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12 Dec, 2023 10:01

Progress in Sudan's talks - mediators

An African bloc mediating the conflict said the Sudanese Army chief and his paramilitary rival had accepted a ceasefire proposal
Progress in Sudan's talks - mediators

The Sudanese rival groups engaged in deadly fighting since mid-April have agreed to a ceasefire, the Intergovernmental Authority on Development (IGAD), an East African bloc involved in mediating the conflict, announced on Sunday.

According to IGAD, Sudanese Armed Forces (SAF) General Abdel Fattah al-Burhan committed to a face-to-face meeting with the commander of the paramilitary Rapid Support Forces (RSF), General Mohamed Hamdan Dagalo, also known as Hemedti.

The decision was reached at a summit in Djibouti on Saturday, Alexis Mohammed, adviser to Djiboutian President Ismail Omar Guelleh, said in a statement posted on X (formerly Twitter).

The Djiboutian leader, who hosted the summit as the current chairman of the IGAD, spoke by phone with RSF chief Hemedti, who agreed to the ceasefire proposal and a meeting with General Burhan, Mohammed claimed.

The conflicting sides in the Sudanese crisis “also accepted the principle of meeting within 15 days in order to pave the way for a series of confidence-building measures between the two parties that lead to the launch of a political process,” he added.

Fighting between the SAF and RSF, which has been ongoing for nearly eight months, has killed more than 12,000 people, with an estimated 6.6 million fleeing their homes, the UN said last week.

Between October 28 and November 24 alone, 1,300 people were killed, the UN Office for the Coordination of Humanitarian Affairs (OCHA) said in a statement, labeling Sudan “the country with the largest number of displaced people and the largest child displacement crisis in the world.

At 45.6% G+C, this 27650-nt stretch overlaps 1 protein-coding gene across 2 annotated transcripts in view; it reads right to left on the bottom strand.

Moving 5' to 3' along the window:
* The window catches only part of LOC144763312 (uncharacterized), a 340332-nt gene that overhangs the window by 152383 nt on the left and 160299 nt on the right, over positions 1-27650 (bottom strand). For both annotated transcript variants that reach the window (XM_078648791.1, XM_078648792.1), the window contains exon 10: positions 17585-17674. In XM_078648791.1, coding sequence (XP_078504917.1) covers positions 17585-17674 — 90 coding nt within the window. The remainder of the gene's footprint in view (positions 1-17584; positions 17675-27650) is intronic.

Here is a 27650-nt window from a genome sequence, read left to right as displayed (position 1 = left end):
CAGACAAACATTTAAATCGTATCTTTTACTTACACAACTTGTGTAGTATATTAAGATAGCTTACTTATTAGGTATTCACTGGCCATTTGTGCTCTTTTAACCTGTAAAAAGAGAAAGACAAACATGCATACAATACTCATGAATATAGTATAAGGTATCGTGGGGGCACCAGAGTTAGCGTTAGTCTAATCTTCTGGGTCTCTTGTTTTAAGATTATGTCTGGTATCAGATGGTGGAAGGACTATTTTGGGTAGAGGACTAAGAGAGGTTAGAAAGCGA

The fighting which erupted in the capital, Khartoum, has taken on an ethnic dimension, triggering waves of killings in the West Darfur region.

The UN has repeatedly accused paramilitary forces of killing hundreds of ethnic Masalits and burying some in mass graves in West Darfur. On Thursday, the OCHA reported that the RSF had detained hundreds of people, including 80 children, in Ardamata, a town near the Sudanese army base in West Darfur.

On Friday, the US concluded that both sides in the conflict had committed war crimes.

The RSF has denied all allegations, including ethnic cleansing in Darfur. The army has also denied committing war crimes.

Both factions have accused each other of killing civilians and violating previous humanitarian ceasefires.

At talks in Djibouti on Saturday, army chief Burhan accused the RSF of “barbaric attacks,” but said the army was open to finding a peaceful solution.

In a statement on Monday, General Hemedti said the “war was imposed on the RSF and the people of Sudan by the terror-driven former regime and its allies within the SAF.

He added, however, that the RSF accepts the outcomes of the IGAD summit and is willing to cooperate with the regional bloc and the international community to end the conflict and address the root causes of "Sudan's wars and establish a new democratic state."

The Sudanese paramilitary group teamed up with the army to stage a military coup in 2019 that deposed President Omar al-Bashir, who had ruled for three decades. Both forces are now at odds over a plan to integrate troops as part of the landlocked African country's transition from military to civilian rule.

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